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There is No Finish Line – Shoe Dog

Financial Glass - Nike Shoe Palace Street Image
Photo by Clem Onojeghuo

I just finished reading Phil Knight’s book Shoe Dog about the early days of Nike and how he built the iconic sports and lifestyle company. For those of you unfamiliar, Phil Knight is the co-founder, former CEO, and chairman emeritus (this is a status symbol noting he no longer actively chairs the board but is recognized for his service) of Nike, Inc. The story is tremendously insightful and honest for anyone who is interested in business, entrepreneurship or is just a big fan of Nike. Phil opens up about how a college presentation, a trip around the world, and a love for running led to the concept that would eventually become the giant in the sports apparel world. There are many lessons to be learned from the book, but before I jump into my key takeaways I’d like to share how I became an avid Nike fan in my teenage years.

As someone who grew up in the 1990s and early 2000s, Nike has always been a brand that is part of my vernacular. The iconic Air Jordans to seeing Tiger Woods sport his classic Nike Red Polo with his triumphant fist pump to tennis greats at Wimbledon sporting the clean white Nike gear with a black swoosh. The brand was on every major athlete in every sport as a kid, yet I hated Nike growing up. One of the kids in my neighborhood his dad was an Adidas rep. As a good friend, I had a sense of loyalty plus the free swag helped, but I was all Adidas and wouldn’t go near Nike gear. At the same time, I was seeing all of these iconic athletes sporting Nike and as a soccer player the Nike Mercurial Vapors were easily the most popular cleats everyone was wearing. Yet I stuck to my Adidas out of a sense of duty and stubbornness that is until Adidas came out with their F50 Tunit Soccer Cleats. As a competitive soccer player, you couldn’t just have one pair of all-weather cleats because on waterlogged fields you’d spend 50% of the game on your butt. The Adidas F50s solved this problem allowing you to screw and unscrew studs for different weather conditions. While the concept was fantastic the product sucked. The screws stripped and the studs would fall out and you’d spend a ton of money trying to replace the studs. Finally out of pure frustration I switched to a pair of Nike Vapors and the rest is history. Nike won me over with its products and then the brand vision reinforced everything.

FInancial Glass - Nike Soccer Cleats
Photo by Nathan Rogers

I began only buying Nike cleats and to this day when I buy new soccer cleats, you better believe there is a swoosh on those puppies. What I learned from Shoe Dogs is how improbable the success the of Nike was the first 15 years of the companies existence. First off Nike started off as Blue Ribbon selling a Japanese running shoe called Tigers. They were an import business opening up the US market to shoes from Asia. The reason the name Nike came into existence was the need for survival as the manufacturer in Japan began looking to give Blue Ribbon’s US distribution contract for selling the shoes to other companies. Yet all of the work that the famous US Olympic Track and Field coach Bill Bowerman and the other shoe dogs at Blue Ribbon were experimenting and advising the manufacturer on how to improve the product. This gave the small team an advantage and found another manufacturer to create the very first Nike shoes.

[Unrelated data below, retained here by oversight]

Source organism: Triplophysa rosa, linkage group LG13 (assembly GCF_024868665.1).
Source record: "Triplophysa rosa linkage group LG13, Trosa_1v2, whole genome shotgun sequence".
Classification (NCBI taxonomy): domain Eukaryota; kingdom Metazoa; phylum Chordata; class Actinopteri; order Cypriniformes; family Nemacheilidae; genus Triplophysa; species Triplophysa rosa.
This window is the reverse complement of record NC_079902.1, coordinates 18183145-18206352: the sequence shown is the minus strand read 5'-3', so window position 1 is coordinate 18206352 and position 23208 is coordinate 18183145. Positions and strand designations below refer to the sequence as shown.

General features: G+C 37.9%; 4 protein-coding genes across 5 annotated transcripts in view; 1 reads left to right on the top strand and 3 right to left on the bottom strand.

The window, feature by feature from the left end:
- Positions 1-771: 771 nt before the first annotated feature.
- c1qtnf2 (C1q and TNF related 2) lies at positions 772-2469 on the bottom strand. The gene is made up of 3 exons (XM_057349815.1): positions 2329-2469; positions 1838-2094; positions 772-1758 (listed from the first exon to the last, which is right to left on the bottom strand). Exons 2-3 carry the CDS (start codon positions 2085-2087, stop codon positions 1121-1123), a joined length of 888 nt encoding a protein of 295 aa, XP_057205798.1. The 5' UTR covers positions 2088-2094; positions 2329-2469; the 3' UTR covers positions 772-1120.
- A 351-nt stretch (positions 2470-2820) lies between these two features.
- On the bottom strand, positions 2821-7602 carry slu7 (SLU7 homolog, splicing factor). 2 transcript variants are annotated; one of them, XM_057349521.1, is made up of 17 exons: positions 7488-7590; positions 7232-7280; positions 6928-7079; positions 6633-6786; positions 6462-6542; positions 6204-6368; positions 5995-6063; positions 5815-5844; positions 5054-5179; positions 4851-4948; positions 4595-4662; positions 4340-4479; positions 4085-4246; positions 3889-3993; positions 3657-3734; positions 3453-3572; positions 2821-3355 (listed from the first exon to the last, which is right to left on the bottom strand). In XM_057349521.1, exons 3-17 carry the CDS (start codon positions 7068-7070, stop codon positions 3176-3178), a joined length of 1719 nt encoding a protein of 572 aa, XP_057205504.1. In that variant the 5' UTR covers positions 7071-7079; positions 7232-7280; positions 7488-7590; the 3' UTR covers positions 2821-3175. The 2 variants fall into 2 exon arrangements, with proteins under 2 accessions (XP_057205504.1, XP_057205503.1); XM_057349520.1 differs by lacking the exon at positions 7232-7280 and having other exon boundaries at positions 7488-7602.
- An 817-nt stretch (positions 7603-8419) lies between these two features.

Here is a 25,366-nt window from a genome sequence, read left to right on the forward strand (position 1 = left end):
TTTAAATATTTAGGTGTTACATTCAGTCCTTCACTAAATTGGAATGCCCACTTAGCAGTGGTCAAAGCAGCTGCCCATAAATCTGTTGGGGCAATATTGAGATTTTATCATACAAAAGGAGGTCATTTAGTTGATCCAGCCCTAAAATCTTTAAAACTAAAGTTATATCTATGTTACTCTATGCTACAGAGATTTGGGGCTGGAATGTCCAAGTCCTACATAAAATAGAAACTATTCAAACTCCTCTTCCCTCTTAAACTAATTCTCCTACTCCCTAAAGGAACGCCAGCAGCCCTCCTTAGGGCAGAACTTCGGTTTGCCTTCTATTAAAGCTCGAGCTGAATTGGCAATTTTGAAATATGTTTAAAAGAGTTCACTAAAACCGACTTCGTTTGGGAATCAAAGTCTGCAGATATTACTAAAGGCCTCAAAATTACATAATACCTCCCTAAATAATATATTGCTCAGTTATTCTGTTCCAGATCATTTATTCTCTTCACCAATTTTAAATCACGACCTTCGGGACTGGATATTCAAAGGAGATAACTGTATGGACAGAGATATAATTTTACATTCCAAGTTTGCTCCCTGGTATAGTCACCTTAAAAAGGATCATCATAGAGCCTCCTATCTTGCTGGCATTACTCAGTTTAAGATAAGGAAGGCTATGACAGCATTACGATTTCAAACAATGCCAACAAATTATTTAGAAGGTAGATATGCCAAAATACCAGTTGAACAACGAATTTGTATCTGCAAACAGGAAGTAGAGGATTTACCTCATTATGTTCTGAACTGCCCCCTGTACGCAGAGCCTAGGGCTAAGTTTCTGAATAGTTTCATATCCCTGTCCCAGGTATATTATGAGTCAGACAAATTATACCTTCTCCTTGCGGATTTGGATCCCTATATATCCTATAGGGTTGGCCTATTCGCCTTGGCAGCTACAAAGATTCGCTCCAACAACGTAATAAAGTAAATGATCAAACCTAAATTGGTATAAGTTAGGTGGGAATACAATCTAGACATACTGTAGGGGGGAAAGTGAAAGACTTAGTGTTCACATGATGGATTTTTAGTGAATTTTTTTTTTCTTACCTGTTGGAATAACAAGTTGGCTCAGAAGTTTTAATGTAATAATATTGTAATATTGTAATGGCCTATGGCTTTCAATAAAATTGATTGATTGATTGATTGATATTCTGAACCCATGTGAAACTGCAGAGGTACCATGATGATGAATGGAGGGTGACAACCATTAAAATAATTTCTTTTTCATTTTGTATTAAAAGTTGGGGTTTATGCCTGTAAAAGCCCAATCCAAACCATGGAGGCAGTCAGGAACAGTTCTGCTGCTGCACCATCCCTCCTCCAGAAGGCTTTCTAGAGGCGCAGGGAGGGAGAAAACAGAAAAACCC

The story is absolutely incredible and worth a read. The key takeaways for me are how important:

  • Passion and the belief in the problems your product solves
  • Willingness to experiment
  • Unwavering determination through adversity

Nike was always focused on creating superior quality products and had the athletes at the center of their core business. The consumer was the most important factor in advising their product strategy. The second piece is the willingness to try new designs and experiment with outrageous ideas in order to continually innovate for the athletes who consumed their products. There were many designs that failed and recalls occurred, but the company was transparent about its mission to experiment and improve athletes lives and willingness to admit that it didn’t always get things right. The final lesson is how many obstacles from manufacturing, licensing, financing, regulations, you name it. They had to fight through and on many occasions, the company came within inches of closing its doors.

Financial Glass - There is No Finish Line - Shoe Dog Header
Photo by George Pagan III

Every entrepreneur, founder, product marketer and sports fan should read Shoe Dog for the lessons about life and business will inform how you approach and see challenges. Every giant success faced tremendous challenges, yet the ethos of Nike remained the same throughout its history of continually innovating and solving the challenges of its consumers. The quality of the products and how I feel when I rock Nike gear is why the company has personally won me over as a consumer. I had no idea the humble beginnings and history of the brand that I personally choose to wear. I encourage the reader whether you like, dislike, or are indifferent to Nike to think about what circumstances led you to affiliate with a brand and the feelings that brand causes inside of you. Nike and Apple are examples of companies who primarily sell on feelings and not solely the merits of their products.

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